07 Apr essay is due at 11:59pm tonight. Read attached article carefully, and then write an essay i
essay is due at 11:59pm tonight.
Read attached article carefully, and then write an essay in response to the question below. Be sure that your essay reacts to the ideas and/or evidence presented in the article, but remember that you are explaining your own point of view, not the author’s.
Is there a problem with a company having a harsh work environment if the company is successful?
Your essay should:
- Support a clear thesis statement
- Be organized into well-developed paragraphs
- Refer to the attached article at least once
The article below is the only source you should read for this essay.
Note: Use of any other source in your essay will be considered plagiarism and will lead to your essay receiving a zero.
Working at Netflix Sounds Absolutely Terrifying
By Maya Kosoff
Fourteen years ago, Netflix published a 124-slide deck outlining its corporate culture, as conceived by C.E.O. Reed Hastings and H.R. chief Patty McCord. The slideshow, which calls for radical “freedom and responsibility” at Netflix, has since attained cult status (Sheryl Sandberg has called it “the most important document ever to come out of the Valley”). An updated version of the presentation remains available online, for any aspiring start-ups that might seek to emulate the Netflix Way. Perhaps the most consequential rule devised by Hastings and McCord is that Netflix should “keep only our highly effective people.” As the Netflix Culture document explains, “Succeeding on a dream team is about being effective, not about working hard. Sustained ‘B’ performance, despite an ‘A’ for effort, gets a respectful severance package.” For those who don’t want to be part of a “dream team”—those who value “job security very highly, and would prefer to work at companies whose orientation is more about stability”—Netflix suggests finding another vocation.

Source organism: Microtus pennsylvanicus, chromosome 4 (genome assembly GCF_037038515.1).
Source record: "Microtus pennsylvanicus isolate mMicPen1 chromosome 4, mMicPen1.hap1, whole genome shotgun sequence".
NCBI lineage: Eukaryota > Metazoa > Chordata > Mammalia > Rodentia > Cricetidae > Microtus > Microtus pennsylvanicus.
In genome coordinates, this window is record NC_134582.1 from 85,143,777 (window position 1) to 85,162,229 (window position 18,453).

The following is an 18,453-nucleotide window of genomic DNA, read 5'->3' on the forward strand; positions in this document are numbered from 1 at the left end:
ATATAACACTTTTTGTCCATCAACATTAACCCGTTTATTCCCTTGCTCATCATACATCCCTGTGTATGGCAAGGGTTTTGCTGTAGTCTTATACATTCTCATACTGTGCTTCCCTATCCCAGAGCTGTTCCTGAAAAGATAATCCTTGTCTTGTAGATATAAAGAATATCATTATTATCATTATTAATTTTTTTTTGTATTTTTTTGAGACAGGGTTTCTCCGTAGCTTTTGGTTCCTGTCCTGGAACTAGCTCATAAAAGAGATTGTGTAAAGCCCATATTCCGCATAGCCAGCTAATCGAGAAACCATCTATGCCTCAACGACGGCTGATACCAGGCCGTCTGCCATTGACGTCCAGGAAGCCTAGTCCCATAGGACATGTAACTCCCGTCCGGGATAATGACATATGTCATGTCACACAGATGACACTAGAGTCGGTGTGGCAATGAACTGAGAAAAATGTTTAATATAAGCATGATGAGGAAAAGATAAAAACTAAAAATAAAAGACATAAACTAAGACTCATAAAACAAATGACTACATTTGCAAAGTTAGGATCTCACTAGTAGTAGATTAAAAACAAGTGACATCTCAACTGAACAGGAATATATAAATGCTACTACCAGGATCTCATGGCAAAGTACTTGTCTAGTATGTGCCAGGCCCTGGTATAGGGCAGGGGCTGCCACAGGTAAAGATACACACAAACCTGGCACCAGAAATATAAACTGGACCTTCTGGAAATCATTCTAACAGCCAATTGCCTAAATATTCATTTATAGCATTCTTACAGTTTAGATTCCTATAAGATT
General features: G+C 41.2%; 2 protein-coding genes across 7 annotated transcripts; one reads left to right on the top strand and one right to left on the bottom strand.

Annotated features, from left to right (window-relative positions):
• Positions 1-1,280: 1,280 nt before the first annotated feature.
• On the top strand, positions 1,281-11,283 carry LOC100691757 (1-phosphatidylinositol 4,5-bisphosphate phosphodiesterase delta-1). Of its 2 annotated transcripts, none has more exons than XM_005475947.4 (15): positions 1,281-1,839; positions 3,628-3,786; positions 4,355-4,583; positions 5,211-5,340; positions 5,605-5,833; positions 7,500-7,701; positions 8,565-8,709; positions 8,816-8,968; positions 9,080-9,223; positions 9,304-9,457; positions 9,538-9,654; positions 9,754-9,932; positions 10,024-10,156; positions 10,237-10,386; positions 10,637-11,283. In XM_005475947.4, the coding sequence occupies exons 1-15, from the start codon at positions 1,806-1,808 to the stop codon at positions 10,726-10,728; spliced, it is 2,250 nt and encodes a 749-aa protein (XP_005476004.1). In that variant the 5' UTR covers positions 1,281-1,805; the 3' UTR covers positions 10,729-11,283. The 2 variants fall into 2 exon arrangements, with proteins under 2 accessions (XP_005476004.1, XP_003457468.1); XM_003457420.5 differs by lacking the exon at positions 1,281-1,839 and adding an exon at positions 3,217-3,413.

Those expectations came back to bite McCord, who was herself fired in 2012 when Hastings reviewed her performance. McCord had taught him a simple method to re-evaluate executives: would you hire them again today? When it came to McCord, the answer to that question was no.
Six years later, Netflix stock is up about 2,500 percent, has roughly 137 million streaming customers, and has expanded to more than 190 countries around the world. Instead of a scrappy start-up fighting to carve out a niche in a world of ruthless telecoms, Netflix is now the indisputable leader in the entertainment industry, with AT&T and Disney racing to keep up. Yet Netflix still maintains its harsh, hyper-competitive office culture, according to a lengthy profile in The Wall Street Journal. The story—which was significant enough to warrant its own NBC News report previewing the Journal investigation—describes several startling anecdotes. When someone is fired, for example, Netflix executives will sometimes e-mail hundreds of employees to explain why that person got the ax; in rare instances, a meeting to discuss an employee’s ouster will include the employee, themselves. Karen Barragan, Netflix’s V.P. of publicity for original series, allegedly told a group of company P.R. executives that it was “good” to come into work every day fearing they’d be fired, “Because fear drives you.” (Barragan told the paper she didn’t make the remark.)